In fiscal year ending June 30, 2017, the Town expended an additional $102,217 from the General Fund for additional expenses for the Northern Extension of the Oceanfront Boardwalk.

Fiscal Year ending 2018
In fiscal year ending June 30, 2018, the Town obtained a loan for some of the funds necessary to construct a bulkhead at the Town Marina and relocate the existing boat slips.  The Town expended approximately $600,000 from its General Fund toward the necessary marina repairs. 

The response letter details  anticipated increases to the General Fund explaining, "For several years the Town maintained the general fund balance available for appropriations relative to expenditures at 50%.   As discussed above, in recent years the Town’s General Fund balance has been used for significant capital improvements. The Town is actively identifying ways to increase the Town’s General Fund while providing the service and infrastructure needs of the Town’s citizens and visitors. In an effort to increase revenue, the adopted budget for Fiscal Year ending June 30, 2019 increased many fees charged by the Town. Specifically, the Town increased the fees paid for Solid Waste and parking rates. The projected increase in revenue from these increased fees is approximately $800,000 or an increase of approximately 5%.  Attached please find Exhibit B that shows anticipated increases to the General Fund based on the increased fees."

The letter states, "Since the adoption of the most recent budget the Town has reviewed existing contracts and issued requests for proposals to seek more competitive contract terms for waste management, landscaping and parking enforcement.  All expenses are being scrutinized and redundancies eliminated. The Town will begin holding budget workshops in January to further review Town expenses and identify means of increasing revenue.  The General Fund balance will increase when the Town receives in Fiscal Year ending June 30, 2019 reimbursements for funds expended on the Island Greenway and Cape Fear Multi-Use Path. These reimbursements should increase the general fund balance by $554,300 or 4%. In addition, the Town has two general fund loans maturing in 2019 which will reduce the annual debt service by $77,800 in fiscal year 19/20 and $170,500 in fiscal year 20/21."

The response concludes stating, "The Town appreciates the oversight provided by the LGC and looks forward to receiving feedback on the Town’s financial plan to rebuild the General Fund Fund Balance."

During the Town Council's November 27th, workshop meeting, Interim Town Manager Ed Parvin explained, "They have  noticed that we've had a drop in our General Fund fund balance. They compare us to like-communities and like to make sure that our community is staying in balance with those other communities. Since they've seen that drop they've asked for a detailed response from us outlining why we've allowed our Fund Balance to drop below what it typically is."

Parvin said Town staff are preparing a response to the Local Government Commission and, "It says what types of projects we have been working on and are continuing to work on. This would be signed by Council. We would be sending this out and then hopefully be able to circle back and meet with the LGC and say hey yes we are continuing these projects but we are also looking at ways to make the community work more efficiently, effectively and let them know we are scrutinizing our budget."

Council member Leann Pierce said, "I don't disagree at all with them. I think that was the fear you heard from us a couple of months ago with our increasing expenditures and the different things that we wanted to cut. I'm reading this at 31% where two years we were at 54%. I have concerns about that as well. I guess if we could talk about what a plan would be to increase that fund balance."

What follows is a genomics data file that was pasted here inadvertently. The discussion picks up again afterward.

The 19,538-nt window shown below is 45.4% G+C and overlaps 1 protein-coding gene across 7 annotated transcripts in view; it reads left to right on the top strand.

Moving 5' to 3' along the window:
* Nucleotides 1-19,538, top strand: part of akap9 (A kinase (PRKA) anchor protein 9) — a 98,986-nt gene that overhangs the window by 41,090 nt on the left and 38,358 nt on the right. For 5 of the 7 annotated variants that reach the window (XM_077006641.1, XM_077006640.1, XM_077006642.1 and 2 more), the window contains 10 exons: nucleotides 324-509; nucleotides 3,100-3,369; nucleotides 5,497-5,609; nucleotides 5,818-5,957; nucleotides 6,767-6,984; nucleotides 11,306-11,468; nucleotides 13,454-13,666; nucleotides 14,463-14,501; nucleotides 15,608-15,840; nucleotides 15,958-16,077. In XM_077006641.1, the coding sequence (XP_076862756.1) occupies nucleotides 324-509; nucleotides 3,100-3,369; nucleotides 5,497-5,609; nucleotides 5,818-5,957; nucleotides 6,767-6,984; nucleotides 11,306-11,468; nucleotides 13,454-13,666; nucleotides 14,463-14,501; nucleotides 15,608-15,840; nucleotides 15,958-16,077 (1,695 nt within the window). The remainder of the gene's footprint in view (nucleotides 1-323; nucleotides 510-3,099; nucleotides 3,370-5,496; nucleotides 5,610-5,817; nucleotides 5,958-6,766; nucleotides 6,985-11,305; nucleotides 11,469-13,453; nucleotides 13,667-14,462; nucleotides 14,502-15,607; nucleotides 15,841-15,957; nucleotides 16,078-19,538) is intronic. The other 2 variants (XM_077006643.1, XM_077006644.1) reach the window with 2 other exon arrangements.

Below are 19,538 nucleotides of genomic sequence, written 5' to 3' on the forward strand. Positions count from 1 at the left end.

Pierce explained, "How did we get here is what we need to know. And how do we get back."

Councilman Tom Bridges explained, "If we focus on that it will help us to maybe scrutinize some of the projects we have and look at a different stream of funding rather than paying out of our Fund Balance."

Councilman Steve Shuttleworth explained, "If you could over the next couple of weeks just put together a list of all the things we've spent money on. A lot of those, we get reimbursed. We have at least a half a million coming back and I thought I saw here another $170,000 coming back, It has been a concern and that's one of the reasons why I asked... for a copy of what our Fund Balance is."

Pierce said, "I'd like to see the General Fund back at 50% and I don't know Debbie, you'll know this better than anybody, how much money do you have to save or not spend every year to get back there. It makes me very nervous at 31%."

Shuttleworth explained, "I asked for a spreadsheet showing the growth in cost and income and employee cost and percentages and you can see where we have out paced the revenue increase every year with the budget increase. Meaning that we are getting a gap there that we need to look at and ultimately that means we either cut services or we raise taxes. And we have not had a property tax increase in a number of years to generate more revenue for the Town. We've held off doing that. It's been a natural resistance for most everyone that's been on Council and in Town."

He said, "The gap is getting bigger. I mean we keep increasing pay scale and our revenue isn't going up as fast."

Bridges explained, "If we can outline those services we offer now and could offer in the future and then prioritize those and get feedback and educate the public in those services we need.

Get some feedback from them to see how much they are willing to give up those services or not. That will help guide us as we make those decisions."

According to the Town's fiscal year 2018-2019 budget, "At the end of the previous fiscal year, the unassigned fund balance for the General Fund was approximately $3,700,000 or 28% of the total General Fund expenditures for the fiscal year" and, "As of June 30, 2017 the total combined fund debt is $34.9 million. This $34.9 million total debt is compared to our debt limit of $152 million, or approximately 23% of the legal debt limit, which is 3% less than the previous year. The Town cannot issue more debt than 8% of its taxable appraised property."

Shuttleworth said, "If we're sitting at $3 million on reserves and you want 50% you have to be at six and a half. Do the math. You have to figure out how fast you want to make up $3.5 million bucks."

Pierce said, "When we do the budget this year I think we need to see a more detailed layout of each Department's budgets. Since I've been on Council it's been done one way which is a very general overview with bullet points and numbers and then I find out that inside that number there's ten other things. I would like to see more of a break down on what we are spending money on."